The contrast between light and dark throughout The Pilgrim's Progress closely follows both biblical connotations and prebiblical emotional expressions. While darkness is emotionally associated with fear of unseen enemies or hazards that could beset someone traveling at night, misunderstanding and lack of knowledge is associated with the darkness of ignorance of mind and soul in the Bible; it is sometimes symbolically presented as "blindness." Light makes it possible to perceive otherwise hidden enemies or dangers, and in many biblical passages it is associated with clarity of purpose, divine guidance, and understanding leading to wisdom. Being "in the light" is synonymous with being in God's grace, while "being in the dark" indicates separation from God.
Bunyan is certainly not the first to make this kind of comparison, as indicated in biblical text. Several scholars have paired The Pilgrim's Progress with the well-known epic poem Paradise Lost (originally published in 1667) by Bunyan's contemporary Englishman, John Milton (1608–74). Milton not only included vivid descriptions of the battle between the rebel angels led by Lucifer (meaning "light") and those angels defending Heaven from the rebellion, but also Lucifer's fall into darkness, or the non-illuminated cavern (severance from God) of hell. Italian poet Dante Alighieri's (1265–1321) Inferno (the first book of The Divine Comedy, c. 1308–21), a religious work preceding Bunyan's by 500 years, describes a blind and mute Satan as frozen in ice at the very bottom of the darkest hell (Canto 34).
Allegorical literature was hardly new or unusual in Bunyan's time; in fact, allegories were a familiar part of early modern English literature and were used for a variety of purposes. English poet Edmund Spenser's (c. 1552–99) long poem The Faerie Queene (1590), for example, was one long allegory that sought, among many other things, to glorify the reign of Queen Elizabeth I (1533–1603) by likening her to figures from mythology and legend. Two centuries earlier, English poet William Langland's (c. 1330–c. 1400) late medieval poem Piers Plowman (c. 1380) mingled social satire with a religious journey similar to that undertaken in The Pilgrim's Progress. The Book of the City of Ladies (1405) by the French/Italian writer Christine de Pizan (1364–1430) presents the author as both narrator and participant in the construction of the City of Ladies as guided in her dream vision by the Ladies Reason, Rectitude, and Justice. Although initially written in French, this highly influential and popular book was translated into English in 1521. These earlier works show both the value and the versatility of writing in an allegorical style of which Bunyan took ample advantage in his own writing.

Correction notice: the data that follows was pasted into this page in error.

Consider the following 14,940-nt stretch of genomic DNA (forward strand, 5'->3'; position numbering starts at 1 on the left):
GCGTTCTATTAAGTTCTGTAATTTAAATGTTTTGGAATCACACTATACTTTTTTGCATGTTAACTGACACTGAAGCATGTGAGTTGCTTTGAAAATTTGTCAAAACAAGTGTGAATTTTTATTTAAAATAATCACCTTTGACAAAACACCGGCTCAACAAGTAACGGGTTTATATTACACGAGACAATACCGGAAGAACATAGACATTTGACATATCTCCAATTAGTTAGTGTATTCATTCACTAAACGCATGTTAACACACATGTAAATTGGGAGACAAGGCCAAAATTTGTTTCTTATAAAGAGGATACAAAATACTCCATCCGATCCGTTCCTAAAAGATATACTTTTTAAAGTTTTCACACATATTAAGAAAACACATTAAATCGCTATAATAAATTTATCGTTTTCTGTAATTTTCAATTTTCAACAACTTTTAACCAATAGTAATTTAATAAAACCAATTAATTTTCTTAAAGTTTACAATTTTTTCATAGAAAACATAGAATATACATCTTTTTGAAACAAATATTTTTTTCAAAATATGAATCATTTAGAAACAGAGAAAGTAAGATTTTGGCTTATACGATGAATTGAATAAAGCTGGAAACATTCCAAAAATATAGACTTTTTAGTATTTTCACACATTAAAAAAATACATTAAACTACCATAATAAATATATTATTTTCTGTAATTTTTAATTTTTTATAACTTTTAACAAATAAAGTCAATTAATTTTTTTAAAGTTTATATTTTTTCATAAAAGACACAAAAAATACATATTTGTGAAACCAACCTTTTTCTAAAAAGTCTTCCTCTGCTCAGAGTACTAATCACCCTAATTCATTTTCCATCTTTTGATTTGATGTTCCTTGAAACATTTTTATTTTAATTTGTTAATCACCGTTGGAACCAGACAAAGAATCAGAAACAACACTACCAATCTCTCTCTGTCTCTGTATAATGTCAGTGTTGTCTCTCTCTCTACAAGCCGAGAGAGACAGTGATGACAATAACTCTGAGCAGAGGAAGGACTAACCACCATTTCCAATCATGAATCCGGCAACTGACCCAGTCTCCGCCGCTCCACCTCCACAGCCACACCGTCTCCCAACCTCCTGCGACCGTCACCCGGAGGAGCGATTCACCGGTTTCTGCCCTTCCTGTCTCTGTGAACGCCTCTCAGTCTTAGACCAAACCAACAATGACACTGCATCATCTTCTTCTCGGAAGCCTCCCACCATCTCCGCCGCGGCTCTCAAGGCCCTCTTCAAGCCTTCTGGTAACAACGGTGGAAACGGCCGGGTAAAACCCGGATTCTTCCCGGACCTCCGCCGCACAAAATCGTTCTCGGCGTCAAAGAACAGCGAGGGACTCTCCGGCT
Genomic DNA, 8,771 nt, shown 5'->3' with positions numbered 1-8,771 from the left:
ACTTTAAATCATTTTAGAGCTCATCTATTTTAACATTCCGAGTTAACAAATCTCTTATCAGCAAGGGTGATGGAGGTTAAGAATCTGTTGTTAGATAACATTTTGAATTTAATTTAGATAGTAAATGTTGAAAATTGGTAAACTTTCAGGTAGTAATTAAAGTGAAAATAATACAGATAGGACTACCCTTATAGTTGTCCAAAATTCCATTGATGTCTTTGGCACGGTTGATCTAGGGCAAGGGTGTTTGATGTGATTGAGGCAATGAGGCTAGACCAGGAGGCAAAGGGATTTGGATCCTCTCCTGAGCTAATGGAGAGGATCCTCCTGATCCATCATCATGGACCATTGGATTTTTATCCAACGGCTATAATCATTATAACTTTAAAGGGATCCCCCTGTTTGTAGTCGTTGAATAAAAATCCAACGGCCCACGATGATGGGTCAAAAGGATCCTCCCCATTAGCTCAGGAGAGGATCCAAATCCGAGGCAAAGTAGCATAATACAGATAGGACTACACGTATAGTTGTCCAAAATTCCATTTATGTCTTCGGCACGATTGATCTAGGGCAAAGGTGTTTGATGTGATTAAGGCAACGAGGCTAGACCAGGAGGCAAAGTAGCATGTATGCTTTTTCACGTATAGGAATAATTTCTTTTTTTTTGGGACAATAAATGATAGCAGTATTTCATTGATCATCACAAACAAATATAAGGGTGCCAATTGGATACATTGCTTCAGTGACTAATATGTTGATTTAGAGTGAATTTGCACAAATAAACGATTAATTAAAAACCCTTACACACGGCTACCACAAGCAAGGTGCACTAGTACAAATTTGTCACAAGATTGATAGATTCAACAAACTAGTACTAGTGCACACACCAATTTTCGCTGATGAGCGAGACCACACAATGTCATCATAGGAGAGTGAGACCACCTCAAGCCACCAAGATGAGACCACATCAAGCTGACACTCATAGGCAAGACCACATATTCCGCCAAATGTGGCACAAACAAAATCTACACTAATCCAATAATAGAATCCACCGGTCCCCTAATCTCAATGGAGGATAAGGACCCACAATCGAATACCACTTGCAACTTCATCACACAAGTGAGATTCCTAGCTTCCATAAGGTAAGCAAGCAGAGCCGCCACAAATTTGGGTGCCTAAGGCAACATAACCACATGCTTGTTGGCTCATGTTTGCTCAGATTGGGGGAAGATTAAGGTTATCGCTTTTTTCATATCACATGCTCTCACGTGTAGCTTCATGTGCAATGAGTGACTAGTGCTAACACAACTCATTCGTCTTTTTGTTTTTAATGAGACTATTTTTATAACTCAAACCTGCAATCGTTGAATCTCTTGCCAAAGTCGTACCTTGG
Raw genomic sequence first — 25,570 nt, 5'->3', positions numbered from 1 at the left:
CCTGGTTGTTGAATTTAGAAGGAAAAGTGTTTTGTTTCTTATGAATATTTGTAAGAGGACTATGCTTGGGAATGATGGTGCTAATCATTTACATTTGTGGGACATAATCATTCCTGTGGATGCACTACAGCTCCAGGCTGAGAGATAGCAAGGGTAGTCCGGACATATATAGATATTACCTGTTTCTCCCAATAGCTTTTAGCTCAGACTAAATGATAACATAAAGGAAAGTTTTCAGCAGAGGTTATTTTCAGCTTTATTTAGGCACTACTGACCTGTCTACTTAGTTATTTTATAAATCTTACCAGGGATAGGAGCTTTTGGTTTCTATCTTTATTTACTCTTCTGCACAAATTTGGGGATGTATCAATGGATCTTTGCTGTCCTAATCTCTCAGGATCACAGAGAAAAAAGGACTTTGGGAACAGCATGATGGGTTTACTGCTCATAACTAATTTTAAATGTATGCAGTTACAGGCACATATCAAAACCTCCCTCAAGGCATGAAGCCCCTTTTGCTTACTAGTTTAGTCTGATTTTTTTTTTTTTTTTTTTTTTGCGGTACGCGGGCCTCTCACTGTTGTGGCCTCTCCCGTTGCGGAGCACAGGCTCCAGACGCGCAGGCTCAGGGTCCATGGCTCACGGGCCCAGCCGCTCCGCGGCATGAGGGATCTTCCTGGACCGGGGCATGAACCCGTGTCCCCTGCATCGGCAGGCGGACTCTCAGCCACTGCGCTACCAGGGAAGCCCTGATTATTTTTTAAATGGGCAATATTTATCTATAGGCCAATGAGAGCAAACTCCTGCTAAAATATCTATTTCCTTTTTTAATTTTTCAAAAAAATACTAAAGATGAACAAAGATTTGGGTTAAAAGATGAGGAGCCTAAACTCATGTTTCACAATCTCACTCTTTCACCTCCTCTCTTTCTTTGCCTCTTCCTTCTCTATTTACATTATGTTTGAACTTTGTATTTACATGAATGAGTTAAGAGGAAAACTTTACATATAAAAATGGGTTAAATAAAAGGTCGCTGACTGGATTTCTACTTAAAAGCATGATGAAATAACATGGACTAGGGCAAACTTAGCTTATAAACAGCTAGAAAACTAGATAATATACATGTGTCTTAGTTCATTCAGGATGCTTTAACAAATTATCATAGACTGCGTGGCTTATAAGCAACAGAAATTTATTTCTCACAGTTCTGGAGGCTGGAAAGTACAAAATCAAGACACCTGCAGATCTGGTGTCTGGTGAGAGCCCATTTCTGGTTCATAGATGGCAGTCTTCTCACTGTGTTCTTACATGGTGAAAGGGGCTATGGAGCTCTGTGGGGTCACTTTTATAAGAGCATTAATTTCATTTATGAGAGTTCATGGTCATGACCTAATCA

Bunyan's concern in the apology is not simply to establish allegory as a legitimate literary technique, which would have been old news to late 17th-century readers. Instead, he is defending allegory as an appropriate means for discussing weighty religious ideas in a time of great sectarian strife. Langland, in his own religious allegory, had had the luxury of working in a time when the English overwhelmingly embraced a single variety of Christianity, namely Catholicism. Bunyan, a Separatist writing in a country once more hostile to religious nonconformists, had to make sure that his ideas would not be taken as heresy—and that his methods would not be seen as blasphemous.